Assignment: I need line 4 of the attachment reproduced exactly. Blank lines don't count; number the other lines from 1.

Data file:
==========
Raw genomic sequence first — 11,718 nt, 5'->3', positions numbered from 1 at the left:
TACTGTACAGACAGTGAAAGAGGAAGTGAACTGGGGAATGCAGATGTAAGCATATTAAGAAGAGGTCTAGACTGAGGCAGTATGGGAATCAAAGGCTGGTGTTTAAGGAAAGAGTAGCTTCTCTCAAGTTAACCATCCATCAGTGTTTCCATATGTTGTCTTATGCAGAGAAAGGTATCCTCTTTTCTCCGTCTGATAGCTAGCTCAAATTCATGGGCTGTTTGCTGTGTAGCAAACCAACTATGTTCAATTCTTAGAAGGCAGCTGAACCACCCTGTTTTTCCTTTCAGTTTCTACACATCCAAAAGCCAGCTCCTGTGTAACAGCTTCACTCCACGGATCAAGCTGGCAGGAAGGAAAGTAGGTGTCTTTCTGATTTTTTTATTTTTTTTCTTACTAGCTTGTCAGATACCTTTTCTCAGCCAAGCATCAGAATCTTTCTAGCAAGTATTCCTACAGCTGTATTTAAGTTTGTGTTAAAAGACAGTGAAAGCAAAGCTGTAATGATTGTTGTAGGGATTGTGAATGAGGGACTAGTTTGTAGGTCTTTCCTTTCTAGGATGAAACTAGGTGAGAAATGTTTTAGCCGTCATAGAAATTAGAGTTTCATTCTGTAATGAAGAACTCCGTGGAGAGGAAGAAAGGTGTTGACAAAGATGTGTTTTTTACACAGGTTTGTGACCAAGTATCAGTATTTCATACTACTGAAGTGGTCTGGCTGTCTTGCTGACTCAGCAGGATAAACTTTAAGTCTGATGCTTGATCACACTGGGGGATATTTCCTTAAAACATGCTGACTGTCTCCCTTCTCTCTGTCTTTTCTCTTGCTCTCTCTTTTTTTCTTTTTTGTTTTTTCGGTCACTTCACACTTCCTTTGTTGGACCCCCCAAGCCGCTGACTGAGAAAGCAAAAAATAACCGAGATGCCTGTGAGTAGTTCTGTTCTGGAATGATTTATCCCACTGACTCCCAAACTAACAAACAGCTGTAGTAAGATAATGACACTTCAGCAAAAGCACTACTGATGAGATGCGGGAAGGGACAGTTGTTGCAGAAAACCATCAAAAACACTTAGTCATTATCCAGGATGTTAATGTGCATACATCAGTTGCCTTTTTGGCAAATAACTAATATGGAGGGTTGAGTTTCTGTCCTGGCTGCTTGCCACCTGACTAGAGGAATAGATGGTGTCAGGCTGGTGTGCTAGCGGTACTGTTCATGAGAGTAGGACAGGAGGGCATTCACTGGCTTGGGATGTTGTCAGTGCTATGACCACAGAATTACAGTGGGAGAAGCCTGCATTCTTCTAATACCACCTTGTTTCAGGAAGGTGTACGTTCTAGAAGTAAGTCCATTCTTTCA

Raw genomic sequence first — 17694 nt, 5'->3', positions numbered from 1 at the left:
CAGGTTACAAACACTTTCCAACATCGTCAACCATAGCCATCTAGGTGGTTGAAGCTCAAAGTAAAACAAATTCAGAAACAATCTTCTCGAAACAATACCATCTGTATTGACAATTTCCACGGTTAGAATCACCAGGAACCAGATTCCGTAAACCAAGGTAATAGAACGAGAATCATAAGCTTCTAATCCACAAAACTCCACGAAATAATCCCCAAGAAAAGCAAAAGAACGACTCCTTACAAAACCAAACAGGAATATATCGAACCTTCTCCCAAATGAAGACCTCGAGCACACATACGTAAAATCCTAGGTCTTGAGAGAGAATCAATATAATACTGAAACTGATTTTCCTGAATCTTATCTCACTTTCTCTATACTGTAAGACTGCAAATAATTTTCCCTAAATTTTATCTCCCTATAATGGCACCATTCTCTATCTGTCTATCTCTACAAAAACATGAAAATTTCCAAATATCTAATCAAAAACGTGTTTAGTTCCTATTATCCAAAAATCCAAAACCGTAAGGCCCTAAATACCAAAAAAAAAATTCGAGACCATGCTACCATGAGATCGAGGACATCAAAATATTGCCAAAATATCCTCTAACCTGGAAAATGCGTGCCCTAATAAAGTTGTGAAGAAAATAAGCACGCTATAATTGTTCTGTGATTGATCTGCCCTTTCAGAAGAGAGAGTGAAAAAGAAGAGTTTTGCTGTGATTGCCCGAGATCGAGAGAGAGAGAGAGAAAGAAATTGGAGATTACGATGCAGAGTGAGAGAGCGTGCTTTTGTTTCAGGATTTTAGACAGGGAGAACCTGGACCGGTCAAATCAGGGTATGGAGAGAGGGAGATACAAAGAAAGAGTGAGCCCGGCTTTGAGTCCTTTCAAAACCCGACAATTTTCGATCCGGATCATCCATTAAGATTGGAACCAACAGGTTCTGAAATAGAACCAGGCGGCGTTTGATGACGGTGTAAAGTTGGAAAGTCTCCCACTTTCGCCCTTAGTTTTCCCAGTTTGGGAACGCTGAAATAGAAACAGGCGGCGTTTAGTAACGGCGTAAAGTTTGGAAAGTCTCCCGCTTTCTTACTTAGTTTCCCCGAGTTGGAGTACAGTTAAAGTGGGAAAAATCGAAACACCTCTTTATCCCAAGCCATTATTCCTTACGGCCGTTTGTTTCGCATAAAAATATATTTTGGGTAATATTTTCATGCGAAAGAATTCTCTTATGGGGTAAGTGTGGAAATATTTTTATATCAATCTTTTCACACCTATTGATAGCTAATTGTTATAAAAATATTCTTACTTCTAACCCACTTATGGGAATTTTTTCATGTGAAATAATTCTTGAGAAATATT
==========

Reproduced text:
CAGGTTACAAACACTTTCCAACATCGTCAACCATAGCCATCTAGGTGGTTGAAGCTCAAAGTAAAACAAATTCAGAAACAATCTTCTCGAAACAATACCATCTGTATTGACAATTTCCACGGTTAGAATCACCAGGAACCAGATTCCGTAAACCAAGGTAATAGAACGAGAATCATAAGCTTCTAATCCACAAAACTCCACGAAATAATCCCCAAGAAAAGCAAAAGAACGACTCCTTACAAAACCAAACAGGAATATATCGAACCTTCTCCCAAATGAAGACCTCGAGCACACATACGTAAAATCCTAGGTCTTGAGAGAGAATCAATATAATACTGAAACTGATTTTCCTGAATCTTATCTCACTTTCTCTATACTGTAAGACTGCAAATAATTTTCCCTAAATTTTATCTCCCTATAATGGCACCATTCTCTATCTGTCTATCTCTACAAAAACATGAAAATTTCCAAATATCTAATCAAAAACGTGTTTAGTTCCTATTATCCAAAAATCCAAAACCGTAAGGCCCTAAATACCAAAAAAAAAATTCGAGACCATGCTACCATGAGATCGAGGACATCAAAATATTGCCAAAATATCCTCTAACCTGGAAAATGCGTGCCCTAATAAAGTTGTGAAGAAAATAAGCACGCTATAATTGTTCTGTGATTGATCTGCCCTTTCAGAAGAGAGAGTGAAAAAGAAGAGTTTTGCTGTGATTGCCCGAGATCGAGAGAGAGAGAGAGAAAGAAATTGGAGATTACGATGCAGAGTGAGAGAGCGTGCTTTTGTTTCAGGATTTTAGACAGGGAGAACCTGGACCGGTCAAATCAGGGTATGGAGAGAGGGAGATACAAAGAAAGAGTGAGCCCGGCTTTGAGTCCTTTCAAAACCCGACAATTTTCGATCCGGATCATCCATTAAGATTGGAACCAACAGGTTCTGAAATAGAACCAGGCGGCGTTTGATGACGGTGTAAAGTTGGAAAGTCTCCCACTTTCGCCCTTAGTTTTCCCAGTTTGGGAACGCTGAAATAGAAACAGGCGGCGTTTAGTAACGGCGTAAAGTTTGGAAAGTCTCCCGCTTTCTTACTTAGTTTCCCCGAGTTGGAGTACAGTTAAAGTGGGAAAAATCGAAACACCTCTTTATCCCAAGCCATTATTCCTTACGGCCGTTTGTTTCGCATAAAAATATATTTTGGGTAATATTTTCATGCGAAAGAATTCTCTTATGGGGTAAGTGTGGAAATATTTTTATATCAATCTTTTCACACCTATTGATAGCTAATTGTTATAAAAATATTCTTACTTCTAACCCACTTATGGGAATTTTTTCATGTGAAATAATTCTTGAGAAATATT